Handbills are passed around when we stop at a village and posted prominently on mud walls extolling the benefits of kids attending school. I wonder if once they leave these educated kids will ever return. Doubtless they would ultimately be headed for the siren song of some IT school in a far away polluted city. That’s the double-edged sword of what’s on offer here. Everyone assumes it’s a good thing having your kid being able to recite the main exports of Moldavia, or know which monarchy most successfully laid waste to their neighbours. But perhaps there is an argument for ignorance being bliss. What I notice up here is big smiles, a neighbourliness that’s warm and inviting and definitely communal, and peace and harmony. I know there’s a romantic in me that yearns for a simpler time. But are we a whole lot better off with our fast-tracked money-seeking infotainment developed world? Could we, as the author Neil Postman speculates, be “Amusing Ourselves To Death?” Our parasite has resulted in the relentless persuit of “more”, that seems to lead to mass unhappiness, and the general unsustainable pillaging of the world’s resources.
I am sure these folks have to deal with many of the same issues that arise from our shared human condition. Illness, poverty, loss; envy, rage, grief are universal. But we in our technologically driven world seem to have lost much of what comes with the human connections that are part of everyday life here. I remember one friend describing her mother who grew up in a small village in Peru. She would instinctually surround herself with an instant village as their family moved around the world. That way of life was still part of her genetic inheritance. It just came naturally.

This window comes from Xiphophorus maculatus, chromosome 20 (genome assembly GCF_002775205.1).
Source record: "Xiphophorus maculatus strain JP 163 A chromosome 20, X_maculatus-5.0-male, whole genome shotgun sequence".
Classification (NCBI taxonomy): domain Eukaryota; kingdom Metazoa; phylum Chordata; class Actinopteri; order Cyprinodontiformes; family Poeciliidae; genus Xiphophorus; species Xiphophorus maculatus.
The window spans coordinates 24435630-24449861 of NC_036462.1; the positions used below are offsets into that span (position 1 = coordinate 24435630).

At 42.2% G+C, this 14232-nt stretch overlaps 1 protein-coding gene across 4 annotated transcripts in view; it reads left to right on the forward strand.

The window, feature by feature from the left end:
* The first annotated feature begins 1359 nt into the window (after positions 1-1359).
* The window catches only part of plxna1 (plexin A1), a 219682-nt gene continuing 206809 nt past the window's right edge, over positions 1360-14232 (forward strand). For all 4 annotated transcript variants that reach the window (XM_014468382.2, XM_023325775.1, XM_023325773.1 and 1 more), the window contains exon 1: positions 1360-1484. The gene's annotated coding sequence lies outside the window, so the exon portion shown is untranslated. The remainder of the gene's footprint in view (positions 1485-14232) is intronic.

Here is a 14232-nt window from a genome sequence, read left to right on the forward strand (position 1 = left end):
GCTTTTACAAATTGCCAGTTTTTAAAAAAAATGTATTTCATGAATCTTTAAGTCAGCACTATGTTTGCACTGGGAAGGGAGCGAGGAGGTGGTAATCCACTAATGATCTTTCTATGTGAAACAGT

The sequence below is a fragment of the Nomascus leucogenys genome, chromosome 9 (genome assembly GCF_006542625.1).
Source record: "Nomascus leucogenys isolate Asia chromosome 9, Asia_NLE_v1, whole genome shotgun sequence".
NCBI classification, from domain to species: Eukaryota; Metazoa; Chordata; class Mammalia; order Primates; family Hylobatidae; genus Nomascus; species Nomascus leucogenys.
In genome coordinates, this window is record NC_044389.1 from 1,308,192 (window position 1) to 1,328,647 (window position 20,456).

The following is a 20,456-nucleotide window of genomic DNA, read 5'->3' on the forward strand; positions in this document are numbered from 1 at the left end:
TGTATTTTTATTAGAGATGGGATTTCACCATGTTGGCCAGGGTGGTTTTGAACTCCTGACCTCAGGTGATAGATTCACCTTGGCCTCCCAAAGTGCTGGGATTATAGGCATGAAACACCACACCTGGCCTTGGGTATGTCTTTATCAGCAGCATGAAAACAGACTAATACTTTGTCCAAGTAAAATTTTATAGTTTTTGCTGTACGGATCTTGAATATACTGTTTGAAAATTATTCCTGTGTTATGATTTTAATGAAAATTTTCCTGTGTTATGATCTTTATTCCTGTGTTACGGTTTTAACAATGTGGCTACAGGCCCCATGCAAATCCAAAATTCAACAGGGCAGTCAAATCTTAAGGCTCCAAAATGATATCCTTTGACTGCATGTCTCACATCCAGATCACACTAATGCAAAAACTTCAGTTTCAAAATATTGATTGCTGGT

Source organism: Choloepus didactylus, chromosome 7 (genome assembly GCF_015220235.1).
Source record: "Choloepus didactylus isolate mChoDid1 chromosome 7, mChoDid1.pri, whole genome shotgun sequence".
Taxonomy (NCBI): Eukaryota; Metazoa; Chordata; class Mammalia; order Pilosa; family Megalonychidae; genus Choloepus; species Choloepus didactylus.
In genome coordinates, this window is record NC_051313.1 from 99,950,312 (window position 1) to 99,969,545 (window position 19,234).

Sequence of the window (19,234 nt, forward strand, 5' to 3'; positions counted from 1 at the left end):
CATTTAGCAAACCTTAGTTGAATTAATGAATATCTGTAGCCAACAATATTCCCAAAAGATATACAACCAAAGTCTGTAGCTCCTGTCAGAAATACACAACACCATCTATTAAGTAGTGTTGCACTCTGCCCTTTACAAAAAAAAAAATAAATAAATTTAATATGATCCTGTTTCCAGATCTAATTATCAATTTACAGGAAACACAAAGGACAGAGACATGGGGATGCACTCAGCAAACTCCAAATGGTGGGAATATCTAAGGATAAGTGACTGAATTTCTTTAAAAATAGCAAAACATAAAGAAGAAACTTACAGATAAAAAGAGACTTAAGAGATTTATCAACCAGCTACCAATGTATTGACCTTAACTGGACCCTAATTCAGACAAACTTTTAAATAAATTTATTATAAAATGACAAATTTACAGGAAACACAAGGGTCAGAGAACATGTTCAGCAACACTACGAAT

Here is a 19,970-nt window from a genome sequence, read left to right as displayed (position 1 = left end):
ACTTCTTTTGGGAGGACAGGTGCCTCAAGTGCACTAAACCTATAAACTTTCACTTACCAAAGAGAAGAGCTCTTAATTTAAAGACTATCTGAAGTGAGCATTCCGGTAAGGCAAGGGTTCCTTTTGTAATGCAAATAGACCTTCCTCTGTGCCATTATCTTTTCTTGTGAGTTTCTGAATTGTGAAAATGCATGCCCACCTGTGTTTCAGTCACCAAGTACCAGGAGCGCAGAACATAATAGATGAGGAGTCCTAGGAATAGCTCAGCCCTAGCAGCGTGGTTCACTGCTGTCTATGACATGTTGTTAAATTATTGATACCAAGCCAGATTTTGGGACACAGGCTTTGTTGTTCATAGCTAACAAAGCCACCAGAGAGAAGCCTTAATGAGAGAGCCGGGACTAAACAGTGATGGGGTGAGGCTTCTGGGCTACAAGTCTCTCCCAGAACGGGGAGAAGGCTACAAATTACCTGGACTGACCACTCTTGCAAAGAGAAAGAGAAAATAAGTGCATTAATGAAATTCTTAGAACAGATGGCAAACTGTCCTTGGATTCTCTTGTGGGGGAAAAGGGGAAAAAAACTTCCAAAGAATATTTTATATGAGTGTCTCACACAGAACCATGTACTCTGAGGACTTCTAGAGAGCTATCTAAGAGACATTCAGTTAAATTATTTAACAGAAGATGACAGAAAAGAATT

Does loneliness exist in these places with such deep ties? I think not. One of my Delhi friends (my newly found Air B&B family) told me he couldn’t imagine not traveling without his friends. In fact that’s what you often see in India: a whole gaggle of folks off on some outing. I compare this to the laptop farms of single individuals going “out for coffee” at my local Starbucks or equivalent “meeting place”. I have viewed with wry understanding my fellow travellers in Rishikesh asking for the wifi password as their fist priority so they can get online ASAP. You can always spot the Westerners: they are sitting alone at the German Bakery (and there is always one at every tourist town with baked goods having very little in common with Germany). Their only companion is their laptop or phone.
From village to village we are greeted with interest and hospitality. I down oceans of chai. As we end our first day, we come to rest at the Principal’s home village. Food is soon being prepared, and while we wait, more chai than can be imagined appears out of nowhere, as each household wants to entertain us. Such grace and kindness. I have to admit it is a bit disconcerting to be on display as some kind of rare species. I try to smile winningly as the umpteenth tray of refreshments is offered. I can’t understand a word being said, so it’s a bit like being part of a display ensemble. Evidently Naveen isn’t able to understand a lot of what’s being said either, as there is a different dialect being spoken.
The whole village is up at dawn, and they are already out in the fields as I drag my weary body from under countless blankets – it’s cold at night up here.